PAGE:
"Hardened" Healthcare Providers - page 4

I recently floated to the ER and witnessed such poor ethics in two nurses and paramedics I was astounded! The EMT team brought in an extremely morbidly obese woman in respiratory distress who was... Read More

  1. by   PANurseRN1
    Quote from miracle1986
    Today- It is hard to find a nurse who is intelligent in the field of nursing and has a reasonable amount of compassion and patience...etc...then the BIG one --having any HUMILITY towards the patients.
    I was innocently in a horrible car accident. After being life-flighted and coded 3 times and was bedfast with a Hoff-man device in my crushed pelvis for 3 months.....I ONLY REMEMBER ONE NURSE THAT TOOK CARE OF ME....she cried with me becasue she had so much compassion for my pain. That in itself is pathetic. Of all the nurses, I remember one. All the half-wit nurses practicing this 'profession' need to be the paitent for awhile. Then, we would see alot of change. (OR alot of nurses leaving the profession !!!)
    Maybe you don't remember other nurses because you were being coded three times. Kind of hard to remember who was/was not compassionate to you in that situation. And just because a nurse doesn't cry with you does not mean she's devoid of compassion.

    You want to know what I'm tired of? Nurses who post about their "half-wit" colleagues and other such derogatory terms. Those kind of comments do nothing to make nursing cohesive.

    One other note: Were it not for the care of those uncompassionate, half-wit nurses you had, you wouldn't be here to post about them. Or are you going to say it was only thanks to the doctors that you survived?
  2. by   Simplepleasures
    I was on way home from a third shift home care job, when I was broadsided by a pickup truck going 50 miles an hour through a red light. My car was totaled and paramedics had to get the jaws of life to extricate me from the car.I broke several ribs and had a heart contusion and severe bruising, went into shock, etc. When I got to the Trauma dept of a very prestigious hospital, the Xray techs, yelled at me to get myself off of the gurney I was on and onto the Xray table, because I was too fat and they were not going to hurt themselves, I had trouble breathing , so I bet they did not hear the expletives I tried to say to them. Aftr the Xrays it was evident how badley broken my ribs were, THEN they appeared all concerned, "oh no dont move yourself, we will do it", I did report them to the head of the ER department.I hope they learned a lesson.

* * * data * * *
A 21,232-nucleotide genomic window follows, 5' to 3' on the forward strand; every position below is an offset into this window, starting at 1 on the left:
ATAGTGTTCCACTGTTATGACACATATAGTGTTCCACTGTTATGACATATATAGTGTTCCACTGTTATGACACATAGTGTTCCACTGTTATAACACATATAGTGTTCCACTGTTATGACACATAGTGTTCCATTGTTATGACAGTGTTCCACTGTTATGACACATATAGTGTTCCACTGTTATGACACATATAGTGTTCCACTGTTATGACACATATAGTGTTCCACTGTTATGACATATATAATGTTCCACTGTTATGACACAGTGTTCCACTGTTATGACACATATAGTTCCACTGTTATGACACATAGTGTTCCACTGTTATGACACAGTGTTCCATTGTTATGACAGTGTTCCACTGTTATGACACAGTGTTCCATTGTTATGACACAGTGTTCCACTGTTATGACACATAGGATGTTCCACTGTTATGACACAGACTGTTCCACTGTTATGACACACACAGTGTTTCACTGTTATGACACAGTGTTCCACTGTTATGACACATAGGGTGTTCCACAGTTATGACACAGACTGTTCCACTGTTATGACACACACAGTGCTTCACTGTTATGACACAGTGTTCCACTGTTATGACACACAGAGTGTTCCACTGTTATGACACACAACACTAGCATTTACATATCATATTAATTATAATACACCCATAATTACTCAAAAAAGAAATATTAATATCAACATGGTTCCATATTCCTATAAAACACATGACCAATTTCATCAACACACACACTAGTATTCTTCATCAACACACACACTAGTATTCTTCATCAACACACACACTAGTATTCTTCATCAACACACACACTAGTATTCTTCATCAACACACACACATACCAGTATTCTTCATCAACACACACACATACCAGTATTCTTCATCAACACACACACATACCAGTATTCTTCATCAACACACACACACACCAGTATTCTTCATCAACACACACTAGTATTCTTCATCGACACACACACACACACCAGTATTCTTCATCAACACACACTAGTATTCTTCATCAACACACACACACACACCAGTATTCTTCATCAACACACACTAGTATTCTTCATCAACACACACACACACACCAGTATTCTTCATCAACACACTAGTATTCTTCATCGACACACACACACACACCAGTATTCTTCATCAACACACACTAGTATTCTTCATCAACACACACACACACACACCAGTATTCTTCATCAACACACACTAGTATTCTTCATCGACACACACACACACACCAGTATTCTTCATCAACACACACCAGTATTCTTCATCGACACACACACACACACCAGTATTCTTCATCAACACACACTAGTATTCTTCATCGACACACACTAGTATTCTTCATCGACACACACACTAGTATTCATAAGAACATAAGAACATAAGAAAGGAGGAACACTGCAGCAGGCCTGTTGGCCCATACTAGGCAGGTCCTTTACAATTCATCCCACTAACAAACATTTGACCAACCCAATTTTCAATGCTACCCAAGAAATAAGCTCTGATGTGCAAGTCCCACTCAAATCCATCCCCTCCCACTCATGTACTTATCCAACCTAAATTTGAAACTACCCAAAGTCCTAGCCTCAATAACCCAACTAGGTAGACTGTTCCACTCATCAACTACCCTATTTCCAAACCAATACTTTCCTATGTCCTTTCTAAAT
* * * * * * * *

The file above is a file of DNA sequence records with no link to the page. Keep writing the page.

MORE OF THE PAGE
3. by   lmfj
    In response to such an issue where the client and co-clients can here this unprofessional talk it needs to be addressed individually. As nurses, we play a role in leadership by advocating for our client's and eachother. I would have pulled these people aside and confidentially reminded them that the client's could here them and this is unprofessional behavior. It does not have to be rude, or mean, it just has to be said. Never forget, we are advocates, this is our job. have confidence in yourself. Just because you are a new graduate does not mean that you aren't as much apart of the team as everyone else!
  4. by   NicoleRN07
    Just tell the involved parties that their actions were inappropriate. I am a firm believer in being honest with each other. Not only will your co-workers develop trust in you, but you will gain respect as well.
    Last edit by NicoleRN07 on Mar 2, '07 : Reason: wanted to add
  5. by   withasmilelpn
    The only reason to become 'hardened' is to protect your feelings from the assault of tough situations health profesionals deal with daily. The trick is to maintain your humanity. Treat everyone how you want to be treated is something we all learned in Kindergarten. All of us need to vent and should. Just be aware and sensitive to your surroundings. That situation was uncalled for. I think you should bring it to their attention as well. I still knock on my patients doors after 15 years of working in the 'real' world of nursing. You can't abandon the basic principals of treating others with dignity and respect just because the things you have seen have made you jaded.
  6. by   cwinlv
    I also notice nurses label many, many patients as drug seekers when I don't agree with their assessment. Why do so many nurses feel that if a person asks for pain meds, they are a drug seeker?
  7. by   AliRae
    Quote from motorcycle mama
    They need some NEW coping methods.
    I try to stay out of heated threads like this one, and can already feel the flames that are going to be thrown my way, but I can't help myself ...